Monday, March 12, 2012

Formatting Interior Monologues

Interior monologues, the fancy literary term for a character's thoughts in a novel, are another device used in effective writing. Whether long or short—after a scene or peppered throughout—many beginning novel writers want to know specifically how to render a character's thoughts on the printed page. Should they italicize, for instance, or include a "he thought" tag?

You have a few options when it comes to formatting your interior monologues to indicate that it is in fact the character's thoughts and not the narrator narrating:


Italics are used to represent a character's thoughts as they actually think them in their head. For that reason, italicized thoughts are always written in the first person because we don't think about ourselves in the third person and present tense because we don't think about what is happening in the here and now in the past tense. The benefit of using italics for an internal monologue is that they make the thought stand out. It becomes obvious to the reader that these words are the character thinking and not the author narrating. And the thought itself, as well as not becoming confused with the rest of the text, gains extra emphasis.

The trouble with italics, however, is that they can be irksome to read. If you use italics for every single thought in the novel, not just the one-liner thoughts but the longer ones that might run on for several paragraphs or pages, the reader won't thank you for it. Also, because italicizing thoughts gives the words much greater emphasis, the effect you create could turn out to be inadvertently laughable.

The solution, if you want to use italicized thoughts, is to use them parsimoniously. Only write a character's most imperative and moving thoughts in this way. For the rest, use a more elusive manner of presenting internal monologue like non-italicized. The reader will quickly pick up on this convention if you use it consistently. What they would find puzzling would be if you used, for instance, an inconsistent jumble of italics and non-italics for those intermittent emphatic thoughts.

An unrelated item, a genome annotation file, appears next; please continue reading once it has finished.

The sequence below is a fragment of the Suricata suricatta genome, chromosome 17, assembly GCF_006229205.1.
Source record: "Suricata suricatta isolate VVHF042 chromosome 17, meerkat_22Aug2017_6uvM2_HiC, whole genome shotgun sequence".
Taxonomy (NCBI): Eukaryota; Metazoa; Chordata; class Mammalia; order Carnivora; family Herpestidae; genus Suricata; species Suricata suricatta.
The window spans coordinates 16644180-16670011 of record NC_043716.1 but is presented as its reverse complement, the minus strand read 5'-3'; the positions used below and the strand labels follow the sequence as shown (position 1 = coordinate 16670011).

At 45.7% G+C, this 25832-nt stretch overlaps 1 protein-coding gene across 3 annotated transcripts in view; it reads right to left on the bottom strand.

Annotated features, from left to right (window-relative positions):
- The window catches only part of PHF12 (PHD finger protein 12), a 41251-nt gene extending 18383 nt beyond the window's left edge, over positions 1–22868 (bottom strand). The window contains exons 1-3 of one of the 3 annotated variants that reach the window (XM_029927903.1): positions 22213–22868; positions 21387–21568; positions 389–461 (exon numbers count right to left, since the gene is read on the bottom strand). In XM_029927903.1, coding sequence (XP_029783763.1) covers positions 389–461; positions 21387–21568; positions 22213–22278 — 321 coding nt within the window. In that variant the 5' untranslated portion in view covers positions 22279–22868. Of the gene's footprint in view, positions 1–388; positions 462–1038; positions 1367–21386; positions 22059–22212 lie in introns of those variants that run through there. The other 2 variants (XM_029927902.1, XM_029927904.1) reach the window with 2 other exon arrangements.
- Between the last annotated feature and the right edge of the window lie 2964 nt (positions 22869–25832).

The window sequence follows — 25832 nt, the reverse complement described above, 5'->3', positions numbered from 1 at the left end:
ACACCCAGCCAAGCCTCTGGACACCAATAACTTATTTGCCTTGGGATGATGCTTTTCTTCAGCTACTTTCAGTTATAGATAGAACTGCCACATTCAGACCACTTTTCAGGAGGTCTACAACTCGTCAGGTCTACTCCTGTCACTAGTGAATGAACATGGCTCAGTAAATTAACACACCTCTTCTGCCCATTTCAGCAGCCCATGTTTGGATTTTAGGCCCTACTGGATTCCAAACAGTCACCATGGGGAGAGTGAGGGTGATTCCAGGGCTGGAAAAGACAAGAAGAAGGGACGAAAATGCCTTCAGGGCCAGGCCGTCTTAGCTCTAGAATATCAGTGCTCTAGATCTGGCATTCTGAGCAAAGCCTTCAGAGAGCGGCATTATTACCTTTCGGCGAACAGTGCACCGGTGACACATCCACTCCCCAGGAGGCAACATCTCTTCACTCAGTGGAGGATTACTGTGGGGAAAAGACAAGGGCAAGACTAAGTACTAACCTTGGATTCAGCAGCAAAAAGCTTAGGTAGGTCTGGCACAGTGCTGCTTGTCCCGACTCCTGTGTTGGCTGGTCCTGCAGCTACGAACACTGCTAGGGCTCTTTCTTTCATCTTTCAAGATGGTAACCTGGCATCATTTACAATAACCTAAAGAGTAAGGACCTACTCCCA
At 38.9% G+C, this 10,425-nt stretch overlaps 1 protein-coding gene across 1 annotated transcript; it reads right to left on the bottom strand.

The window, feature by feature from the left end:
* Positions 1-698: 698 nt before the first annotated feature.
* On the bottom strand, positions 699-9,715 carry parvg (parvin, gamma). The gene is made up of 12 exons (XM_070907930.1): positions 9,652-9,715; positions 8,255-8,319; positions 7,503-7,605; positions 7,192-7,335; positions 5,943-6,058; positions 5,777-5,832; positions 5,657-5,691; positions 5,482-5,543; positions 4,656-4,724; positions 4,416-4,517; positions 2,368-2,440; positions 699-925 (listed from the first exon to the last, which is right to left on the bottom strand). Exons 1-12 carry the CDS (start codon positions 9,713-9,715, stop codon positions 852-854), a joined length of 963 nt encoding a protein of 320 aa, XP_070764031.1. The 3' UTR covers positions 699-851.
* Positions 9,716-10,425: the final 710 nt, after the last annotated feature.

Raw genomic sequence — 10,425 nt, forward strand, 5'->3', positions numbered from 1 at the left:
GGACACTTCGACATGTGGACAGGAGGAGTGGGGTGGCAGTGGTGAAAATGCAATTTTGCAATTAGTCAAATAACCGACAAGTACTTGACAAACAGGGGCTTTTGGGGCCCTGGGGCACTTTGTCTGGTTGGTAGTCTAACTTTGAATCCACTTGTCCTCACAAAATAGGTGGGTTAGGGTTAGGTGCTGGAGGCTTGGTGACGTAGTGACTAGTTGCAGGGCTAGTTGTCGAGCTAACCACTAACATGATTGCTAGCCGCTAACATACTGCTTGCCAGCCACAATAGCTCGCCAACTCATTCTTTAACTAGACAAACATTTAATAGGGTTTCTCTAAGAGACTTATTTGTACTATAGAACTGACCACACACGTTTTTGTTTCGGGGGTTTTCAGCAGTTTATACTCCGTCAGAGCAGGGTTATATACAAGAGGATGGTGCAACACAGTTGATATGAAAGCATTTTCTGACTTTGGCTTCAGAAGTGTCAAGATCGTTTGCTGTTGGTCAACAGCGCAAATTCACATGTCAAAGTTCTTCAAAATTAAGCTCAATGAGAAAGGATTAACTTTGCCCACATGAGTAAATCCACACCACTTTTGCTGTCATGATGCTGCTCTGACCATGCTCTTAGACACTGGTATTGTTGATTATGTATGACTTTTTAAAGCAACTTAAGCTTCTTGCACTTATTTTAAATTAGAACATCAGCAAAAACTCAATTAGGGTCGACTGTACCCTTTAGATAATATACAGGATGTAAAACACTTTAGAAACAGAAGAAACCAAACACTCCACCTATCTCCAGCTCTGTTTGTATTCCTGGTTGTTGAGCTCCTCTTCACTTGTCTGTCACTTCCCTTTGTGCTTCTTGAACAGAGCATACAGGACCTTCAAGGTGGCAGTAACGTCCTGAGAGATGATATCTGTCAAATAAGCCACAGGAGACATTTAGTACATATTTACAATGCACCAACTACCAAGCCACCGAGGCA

Thought Tags are an alternative to using italics. Like dialogue tags, their only real purpose is to make it clear to the reader that these are the character's thoughts and not the narrator's words. If it is clear without using a tag - either in monologue or dialogue - don't use one. First person point of view, for example, typically does not require thought tags because the “camera” is always behind the character's eyes, and so it is apparent when we hear their direct thoughts.

However, if a thought is written in the third person it may or may not be suitable to use a tag. It all depends on where the "camera" is situated. When the narration is more distant than close you will probably want to use a "he thought" tag. When the narration is close and intimate, and the language is beginning to take on the viewpoint character's own speaking voice, tags won't be needed. Interior monologue thought tags usually appear during the cooler beginnings of scenes and not after they have warmed up.

The Character's Natural Speaking Voice. In a first person novel, you hear the viewpoint character's natural speaking voice openly. In a third person novel, you only hear their direct natural voice in dialogue or in monologue rendered in the first person. For the rest of the time, you hear the narrator's voice, which is less biased, less flamboyant, less colloquial than the viewpoint character's voice. During the cooler, opening section of a scene, any lines of internal monologue are best written fairly neutrally and factually—and they should probably be tagged, too. Once the scene has heated up, the internal monologue (while remaining in the third person) can begin to adopt the individualities of the character's natural first person voice.

Examples of all of the above can be found in published fiction, so in a sense it is a matter of personal choice. The only hard and fast rule that exists is to be consistent throughout. Readers quickly grow accustomed to whatever conventions you have decided to use, and not adhering to those conventions steadily will only confuse your audience.

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